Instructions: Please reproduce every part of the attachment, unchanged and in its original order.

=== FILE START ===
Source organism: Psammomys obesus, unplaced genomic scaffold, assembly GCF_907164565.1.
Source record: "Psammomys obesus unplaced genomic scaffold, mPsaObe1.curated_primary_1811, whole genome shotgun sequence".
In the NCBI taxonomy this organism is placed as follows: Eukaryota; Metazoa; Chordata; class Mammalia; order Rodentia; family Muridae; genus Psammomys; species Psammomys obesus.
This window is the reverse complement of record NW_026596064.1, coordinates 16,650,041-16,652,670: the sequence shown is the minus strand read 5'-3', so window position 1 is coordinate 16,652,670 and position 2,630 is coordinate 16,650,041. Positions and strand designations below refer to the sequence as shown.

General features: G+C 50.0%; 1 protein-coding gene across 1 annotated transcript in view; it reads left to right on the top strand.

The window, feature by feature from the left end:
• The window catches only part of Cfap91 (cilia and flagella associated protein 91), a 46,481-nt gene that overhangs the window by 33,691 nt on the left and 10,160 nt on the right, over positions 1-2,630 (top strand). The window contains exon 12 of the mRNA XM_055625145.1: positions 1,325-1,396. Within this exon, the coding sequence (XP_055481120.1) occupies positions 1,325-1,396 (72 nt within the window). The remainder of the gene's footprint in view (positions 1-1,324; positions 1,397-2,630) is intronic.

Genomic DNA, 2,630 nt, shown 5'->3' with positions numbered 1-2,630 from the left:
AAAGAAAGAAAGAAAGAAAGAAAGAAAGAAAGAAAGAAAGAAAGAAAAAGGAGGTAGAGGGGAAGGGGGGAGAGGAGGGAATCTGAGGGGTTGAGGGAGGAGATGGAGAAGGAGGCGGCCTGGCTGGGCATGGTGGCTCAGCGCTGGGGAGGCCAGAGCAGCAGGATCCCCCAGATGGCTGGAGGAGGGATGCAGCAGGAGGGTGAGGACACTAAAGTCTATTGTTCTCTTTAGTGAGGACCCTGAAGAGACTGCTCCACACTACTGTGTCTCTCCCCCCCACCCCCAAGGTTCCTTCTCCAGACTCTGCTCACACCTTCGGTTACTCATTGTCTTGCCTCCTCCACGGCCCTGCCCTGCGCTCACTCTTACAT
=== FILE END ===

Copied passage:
Source organism: Psammomys obesus, unplaced genomic scaffold, assembly GCF_907164565.1.
Source record: "Psammomys obesus unplaced genomic scaffold, mPsaObe1.curated_primary_1811, whole genome shotgun sequence".
In the NCBI taxonomy this organism is placed as follows: Eukaryota; Metazoa; Chordata; class Mammalia; order Rodentia; family Muridae; genus Psammomys; species Psammomys obesus.
This window is the reverse complement of record NW_026596064.1, coordinates 16,650,041-16,652,670: the sequence shown is the minus strand read 5'-3', so window position 1 is coordinate 16,652,670 and position 2,630 is coordinate 16,650,041. Positions and strand designations below refer to the sequence as shown.

General features: G+C 50.0%; 1 protein-coding gene across 1 annotated transcript in view; it reads left to right on the top strand.

The window, feature by feature from the left end:
• The window catches only part of Cfap91 (cilia and flagella associated protein 91), a 46,481-nt gene that overhangs the window by 33,691 nt on the left and 10,160 nt on the right, over positions 1-2,630 (top strand). The window contains exon 12 of the mRNA XM_055625145.1: positions 1,325-1,396. Within this exon, the coding sequence (XP_055481120.1) occupies positions 1,325-1,396 (72 nt within the window). The remainder of the gene's footprint in view (positions 1-1,324; positions 1,397-2,630) is intronic.

Genomic DNA, 2,630 nt, shown 5'->3' with positions numbered 1-2,630 from the left:
AAAGAAAGAAAGAAAGAAAGAAAGAAAGAAAGAAAGAAAGAAAGAAAAAGGAGGTAGAGGGGAAGGGGGGAGAGGAGGGAATCTGAGGGGTTGAGGGAGGAGATGGAGAAGGAGGCGGCCTGGCTGGGCATGGTGGCTCAGCGCTGGGGAGGCCAGAGCAGCAGGATCCCCCAGATGGCTGGAGGAGGGATGCAGCAGGAGGGTGAGGACACTAAAGTCTATTGTTCTCTTTAGTGAGGACCCTGAAGAGACTGCTCCACACTACTGTGTCTCTCCCCCCCACCCCCAAGGTTCCTTCTCCAGACTCTGCTCACACCTTCGGTTACTCATTGTCTTGCCTCCTCCACGGCCCTGCCCTGCGCTCACTCTTACAT